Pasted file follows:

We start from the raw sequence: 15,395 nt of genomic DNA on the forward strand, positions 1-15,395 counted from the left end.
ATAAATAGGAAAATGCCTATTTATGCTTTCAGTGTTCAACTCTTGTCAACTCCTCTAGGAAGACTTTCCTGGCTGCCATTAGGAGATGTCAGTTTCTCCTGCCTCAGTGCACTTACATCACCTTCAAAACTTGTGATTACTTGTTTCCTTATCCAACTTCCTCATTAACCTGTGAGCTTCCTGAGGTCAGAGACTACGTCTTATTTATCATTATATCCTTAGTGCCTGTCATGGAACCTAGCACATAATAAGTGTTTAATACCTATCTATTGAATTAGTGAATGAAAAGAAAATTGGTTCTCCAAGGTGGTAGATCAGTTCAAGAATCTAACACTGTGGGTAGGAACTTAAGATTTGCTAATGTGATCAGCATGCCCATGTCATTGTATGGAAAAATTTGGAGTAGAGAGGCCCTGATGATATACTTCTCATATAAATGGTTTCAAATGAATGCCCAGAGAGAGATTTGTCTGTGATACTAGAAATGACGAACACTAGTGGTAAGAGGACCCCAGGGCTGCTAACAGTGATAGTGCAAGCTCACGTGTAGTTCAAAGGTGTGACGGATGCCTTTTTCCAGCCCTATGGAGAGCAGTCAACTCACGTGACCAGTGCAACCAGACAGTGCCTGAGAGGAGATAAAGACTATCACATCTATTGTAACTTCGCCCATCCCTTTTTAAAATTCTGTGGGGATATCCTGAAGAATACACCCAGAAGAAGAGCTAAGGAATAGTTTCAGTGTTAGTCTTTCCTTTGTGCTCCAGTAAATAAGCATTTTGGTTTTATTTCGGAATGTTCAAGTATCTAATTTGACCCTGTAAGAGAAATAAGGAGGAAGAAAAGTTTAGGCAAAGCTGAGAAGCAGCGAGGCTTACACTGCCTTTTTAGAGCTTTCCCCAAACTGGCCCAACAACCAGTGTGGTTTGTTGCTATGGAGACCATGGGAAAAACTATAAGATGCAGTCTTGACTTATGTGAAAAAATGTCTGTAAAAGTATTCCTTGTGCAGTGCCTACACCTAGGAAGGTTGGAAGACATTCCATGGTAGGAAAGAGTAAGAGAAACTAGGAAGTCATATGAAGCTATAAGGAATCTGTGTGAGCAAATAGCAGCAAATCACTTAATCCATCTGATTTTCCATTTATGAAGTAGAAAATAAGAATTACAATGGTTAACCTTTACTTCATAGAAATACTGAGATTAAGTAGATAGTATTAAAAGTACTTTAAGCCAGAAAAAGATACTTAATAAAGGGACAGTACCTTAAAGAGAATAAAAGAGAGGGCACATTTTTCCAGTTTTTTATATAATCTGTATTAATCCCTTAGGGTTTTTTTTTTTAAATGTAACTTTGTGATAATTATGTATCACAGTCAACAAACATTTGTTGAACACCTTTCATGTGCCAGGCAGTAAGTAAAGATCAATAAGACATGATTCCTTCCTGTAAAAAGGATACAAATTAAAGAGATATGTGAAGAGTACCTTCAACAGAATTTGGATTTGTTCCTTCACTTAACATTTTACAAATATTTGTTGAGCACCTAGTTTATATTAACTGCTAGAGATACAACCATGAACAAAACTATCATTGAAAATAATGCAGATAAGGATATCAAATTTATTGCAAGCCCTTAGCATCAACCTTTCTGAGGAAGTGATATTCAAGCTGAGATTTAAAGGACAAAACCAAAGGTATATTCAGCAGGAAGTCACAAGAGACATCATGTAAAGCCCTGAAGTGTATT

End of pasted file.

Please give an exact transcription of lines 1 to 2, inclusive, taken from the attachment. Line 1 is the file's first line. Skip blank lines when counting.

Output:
We start from the raw sequence: 15,395 nt of genomic DNA on the forward strand, positions 1-15,395 counted from the left end.
ATAAATAGGAAAATGCCTATTTATGCTTTCAGTGTTCAACTCTTGTCAACTCCTCTAGGAAGACTTTCCTGGCTGCCATTAGGAGATGTCAGTTTCTCCTGCCTCAGTGCACTTACATCACCTTCAAAACTTGTGATTACTTGTTTCCTTATCCAACTTCCTCATTAACCTGTGAGCTTCCTGAGGTCAGAGACTACGTCTTATTTATCATTATATCCTTAGTGCCTGTCATGGAACCTAGCACATAATAAGTGTTTAATACCTATCTATTGAATTAGTGAATGAAAAGAAAATTGGTTCTCCAAGGTGGTAGATCAGTTCAAGAATCTAACACTGTGGGTAGGAACTTAAGATTTGCTAATGTGATCAGCATGCCCATGTCATTGTATGGAAAAATTTGGAGTAGAGAGGCCCTGATGATATACTTCTCATATAAATGGTTTCAAATGAATGCCCAGAGAGAGATTTGTCTGTGATACTAGAAATGACGAACACTAGTGGTAAGAGGACCCCAGGGCTGCTAACAGTGATAGTGCAAGCTCACGTGTAGTTCAAAGGTGTGACGGATGCCTTTTTCCAGCCCTATGGAGAGCAGTCAACTCACGTGACCAGTGCAACCAGACAGTGCCTGAGAGGAGATAAAGACTATCACATCTATTGTAACTTCGCCCATCCCTTTTTAAAATTCTGTGGGGATATCCTGAAGAATACACCCAGAAGAAGAGCTAAGGAATAGTTTCAGTGTTAGTCTTTCCTTTGTGCTCCAGTAAATAAGCATTTTGGTTTTATTTCGGAATGTTCAAGTATCTAATTTGACCCTGTAAGAGAAATAAGGAGGAAGAAAAGTTTAGGCAAAGCTGAGAAGCAGCGAGGCTTACACTGCCTTTTTAGAGCTTTCCCCAAACTGGCCCAACAACCAGTGTGGTTTGTTGCTATGGAGACCATGGGAAAAACTATAAGATGCAGTCTTGACTTATGTGAAAAAATGTCTGTAAAAGTATTCCTTGTGCAGTGCCTACACCTAGGAAGGTTGGAAGACATTCCATGGTAGGAAAGAGTAAGAGAAACTAGGAAGTCATATGAAGCTATAAGGAATCTGTGTGAGCAAATAGCAGCAAATCACTTAATCCATCTGATTTTCCATTTATGAAGTAGAAAATAAGAATTACAATGGTTAACCTTTACTTCATAGAAATACTGAGATTAAGTAGATAGTATTAAAAGTACTTTAAGCCAGAAAAAGATACTTAATAAAGGGACAGTACCTTAAAGAGAATAAAAGAGAGGGCACATTTTTCCAGTTTTTTATATAATCTGTATTAATCCCTTAGGGTTTTTTTTTTTAAATGTAACTTTGTGATAATTATGTATCACAGTCAACAAACATTTGTTGAACACCTTTCATGTGCCAGGCAGTAAGTAAAGATCAATAAGACATGATTCCTTCCTGTAAAAAGGATACAAATTAAAGAGATATGTGAAGAGTACCTTCAACAGAATTTGGATTTGTTCCTTCACTTAACATTTTACAAATATTTGTTGAGCACCTAGTTTATATTAACTGCTAGAGATACAACCATGAACAAAACTATCATTGAAAATAATGCAGATAAGGATATCAAATTTATTGCAAGCCCTTAGCATCAACCTTTCTGAGGAAGTGATATTCAAGCTGAGATTTAAAGGACAAAACCAAAGGTATATTCAGCAGGAAGTCACAAGAGACATCATGTAAAGCCCTGAAGTGTATT